History of watermelons
The origin of watermelons is in Africa where they are highly valued and used as a source of liquid in dry seasons when water availability is low. Many ancient cultures had this fruit as a convenient means to transport water from one place to another. In the Kalahari Desert, it is a plant that grows wild , being considered as the main water resource for both the man and the animals.
The fact that it grows in dry tropical regions is clearly evident in its roots that have adapted perfectly to this type of weather. Like many desert plants, it has shallow roots (40 to 50 cm) but rather extend along the ground (almost 1 m of stem), allowing them to quickly absorb the surface moisture or water fall. (See plant adaptations)
Apparently, it was precisely in the Kalahari Desert where this species originated as David Livingston discovered in his trip to North Africa. From this point, it was spreading throughout Africa, because settlers transported its fruits and seeds across Africa. From there, it was exported to Europe, Asia and America.
Wild watermelons differ in size and taste from their cultivated relatives. They are small and round and they taste very bitter, so that people who are accustomed to the taste of the varieties derived from them would not be able to eat them . Man slowly transformed this taste by means of selection.
It first appears as a cultivated plant in Egypt about 5000 ago. It was along all Bank of the Nile where most watermelons were cultivated in antiquity. In the tenth century, it was introduced in China where it reached a popularity so great that, even today, it is a social custom to gift watermelons for major events. Today, it is grown in many parts of the world.
Varieties and classes of watermelons
The main species of watermelon are the following:
Watermelons with seeds (diploid varieties).
They are older varieties with greater weight ranging from 8 to 15 kg. Some have a spherical shape, other more elongate. Among them we can mention the following.
- Melonas : They are are elongated and heavy watermelons with seeds . Among them we have:
- Klondine: An elongated watermelon (which is commonly known as Melona), one of the most sweet. It is bright red. The bark is often quite strong, light green with darker bands. Typically weighing between 9 and 15 kilos.
- Jubilee: Another kind of Melona. Its crust is thicker. Pulp pinkish-red. Between 10 and 15 kg.
- Party: It's one of the sweetest Melonas variety because of its high sugar content. Bark dark green with lighter bands. Between 9 and 11 kg.
- Round watermelons: round watermelons with seeds. Among them, we can mention:
- Crimson Sweet: yellow with green stripes. Very sweet.
- Abrusen: It is the most used watermelon. Typically bright red with dark green round shell. Among these Sugar Baby stands out.
- Ananas: It differs from the typical watermelon by the yellow color of its meat. Its bark is light green with darker stripes. Unlike most watermelons, it has little sugar, giving it a very bland taste.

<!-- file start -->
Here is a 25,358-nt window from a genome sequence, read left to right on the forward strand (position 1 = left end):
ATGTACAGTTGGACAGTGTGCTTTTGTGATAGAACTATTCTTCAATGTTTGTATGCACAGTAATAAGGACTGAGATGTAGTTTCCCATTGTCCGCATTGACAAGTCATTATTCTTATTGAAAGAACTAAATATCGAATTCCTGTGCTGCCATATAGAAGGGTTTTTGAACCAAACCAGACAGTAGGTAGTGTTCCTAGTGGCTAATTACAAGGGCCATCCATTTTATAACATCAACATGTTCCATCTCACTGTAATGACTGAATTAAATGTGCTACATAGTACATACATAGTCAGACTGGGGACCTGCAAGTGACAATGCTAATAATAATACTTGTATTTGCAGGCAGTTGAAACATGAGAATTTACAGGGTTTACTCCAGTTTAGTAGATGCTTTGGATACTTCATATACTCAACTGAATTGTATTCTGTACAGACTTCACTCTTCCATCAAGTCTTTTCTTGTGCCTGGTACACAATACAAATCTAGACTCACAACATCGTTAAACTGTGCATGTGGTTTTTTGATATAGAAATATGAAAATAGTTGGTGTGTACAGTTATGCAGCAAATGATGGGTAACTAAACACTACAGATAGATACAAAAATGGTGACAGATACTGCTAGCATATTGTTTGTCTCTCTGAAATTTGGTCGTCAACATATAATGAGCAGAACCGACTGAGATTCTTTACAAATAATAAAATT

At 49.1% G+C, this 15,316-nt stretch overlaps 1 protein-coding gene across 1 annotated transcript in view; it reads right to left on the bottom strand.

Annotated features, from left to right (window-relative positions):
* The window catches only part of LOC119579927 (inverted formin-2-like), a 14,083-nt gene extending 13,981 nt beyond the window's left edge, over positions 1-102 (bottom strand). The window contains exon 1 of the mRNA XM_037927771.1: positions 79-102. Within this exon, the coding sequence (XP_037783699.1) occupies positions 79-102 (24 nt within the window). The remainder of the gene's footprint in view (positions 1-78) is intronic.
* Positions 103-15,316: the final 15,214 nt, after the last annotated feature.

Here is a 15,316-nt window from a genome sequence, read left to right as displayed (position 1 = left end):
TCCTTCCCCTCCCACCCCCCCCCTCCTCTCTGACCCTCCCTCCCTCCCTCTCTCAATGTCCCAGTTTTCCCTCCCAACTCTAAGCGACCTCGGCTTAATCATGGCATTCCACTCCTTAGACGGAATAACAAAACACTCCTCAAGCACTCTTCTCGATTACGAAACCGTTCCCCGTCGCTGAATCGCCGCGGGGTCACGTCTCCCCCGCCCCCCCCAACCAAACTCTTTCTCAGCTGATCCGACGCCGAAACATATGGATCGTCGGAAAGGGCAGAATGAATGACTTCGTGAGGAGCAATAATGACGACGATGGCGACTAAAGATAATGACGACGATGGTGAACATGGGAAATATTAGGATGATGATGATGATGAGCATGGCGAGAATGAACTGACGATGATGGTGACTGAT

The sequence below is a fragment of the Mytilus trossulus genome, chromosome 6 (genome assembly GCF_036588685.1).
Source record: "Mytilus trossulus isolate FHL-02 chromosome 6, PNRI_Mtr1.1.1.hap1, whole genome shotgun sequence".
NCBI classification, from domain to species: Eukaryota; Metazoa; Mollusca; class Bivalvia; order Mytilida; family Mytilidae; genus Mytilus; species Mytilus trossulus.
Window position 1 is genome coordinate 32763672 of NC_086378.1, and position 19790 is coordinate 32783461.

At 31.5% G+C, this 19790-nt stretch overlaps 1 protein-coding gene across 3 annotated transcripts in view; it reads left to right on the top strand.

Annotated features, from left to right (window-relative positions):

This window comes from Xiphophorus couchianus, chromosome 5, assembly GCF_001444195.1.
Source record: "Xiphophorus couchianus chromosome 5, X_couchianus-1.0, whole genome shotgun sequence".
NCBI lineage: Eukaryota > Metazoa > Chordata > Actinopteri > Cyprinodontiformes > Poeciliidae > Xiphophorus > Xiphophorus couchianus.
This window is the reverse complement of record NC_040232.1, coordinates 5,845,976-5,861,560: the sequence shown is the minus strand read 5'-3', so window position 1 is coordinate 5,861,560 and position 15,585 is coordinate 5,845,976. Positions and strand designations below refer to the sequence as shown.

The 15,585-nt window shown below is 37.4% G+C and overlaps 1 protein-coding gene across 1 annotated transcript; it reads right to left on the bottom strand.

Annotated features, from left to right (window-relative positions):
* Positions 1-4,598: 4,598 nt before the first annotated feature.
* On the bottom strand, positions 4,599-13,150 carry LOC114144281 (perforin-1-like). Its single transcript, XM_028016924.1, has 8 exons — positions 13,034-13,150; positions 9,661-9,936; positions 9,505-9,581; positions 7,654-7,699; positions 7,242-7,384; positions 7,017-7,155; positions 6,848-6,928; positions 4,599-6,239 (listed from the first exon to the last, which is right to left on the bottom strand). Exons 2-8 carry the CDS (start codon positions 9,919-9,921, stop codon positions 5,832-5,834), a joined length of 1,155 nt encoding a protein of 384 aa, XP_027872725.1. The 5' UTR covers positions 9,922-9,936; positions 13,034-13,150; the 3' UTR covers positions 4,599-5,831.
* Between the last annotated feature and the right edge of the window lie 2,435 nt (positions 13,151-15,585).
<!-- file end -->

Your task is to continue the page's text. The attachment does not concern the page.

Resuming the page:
- Seedless Watermelons: (triploid varieties):
What are seedless watermelons?
Seedless watermelons are obtained from special seeds. These seeds are produced by crossing a normal watermelon (diploid watermelon = a melon with a normal number of chromosomes) with a tetraploid watermelon (four times normal chromosomes).
How are seedless watermelons produced?
A tetraploid watermelon is obtained by treating a watermelon with colchicine, a drug obtained from autumn crocus, a very toxic plant of the Liliaceae family.
The seeds obtained by crossing these specimens require a more complex production technology making them more expensive. Plants grown from these seeds, when pollinated with pollen from normal plants, produce sterile specimens containing not fully developed seeds, very rudimentary and very soft, as those of cucumbers, so they can be eaten.
Advantages of seedless watermelons
They respond to a growing market interest in obtaining seedless varieties that are easier to eat, and, at the same time, they usually have a smaller size so they can be more easily stored in the fridge or eat at one meal.
Another advantage of seedless watermelons is that they have a longer duration since watermelons with seeds usually begin to rot before starting precisely with the meat that is in contact with the seeds. Seedless watermelons are also known as "personal melon". Their weight can vary between 1,300 kg to 3 kg.
Since this type of watermelons do not have to devote efforts to develop their seeds , they usually have more sugars in the pulp and the plant is generally stronger and bigger.
Of all the many varieties of seedless watermelons we can point out the following:
- Alena: from Israel, it is very sweet and has a weight between 2 and 3 kg.
- Yellow: Rounded, yellow flesh, weighing between 5 and 6 kg.
- Butterball: Melona with yellow flesh, between 6.8 and 8 kg. Its bark is very resistant and ideal for outdoor transportation.
- Crimsom trio: Red seedless melona, strong, weighing between 6 and 10 kilos.
- Tiffany: Melona red seedless strong weighing between 6 and 10 kilos.
Other widely used varieties of watermelons are: The Queen of Hearts, Sweet Marvel, Crisby, Conqueror, Seedless, Blue Belle, Africa, Black Kleckley, Angeleno, Baby Gray, Jack, Blackstone, Georgia, Queen of Cuba, the Delta Queen, Genesis , etc
Watermelon production in the world
Watermelon is grown almost everywhere in the world with a a warm and rainy climate . Among the major producing countries are: China, Turkey, Iran and the United States. China produces almost all watermelons for their own market. In Europe most of watermelons are imported from Turkey.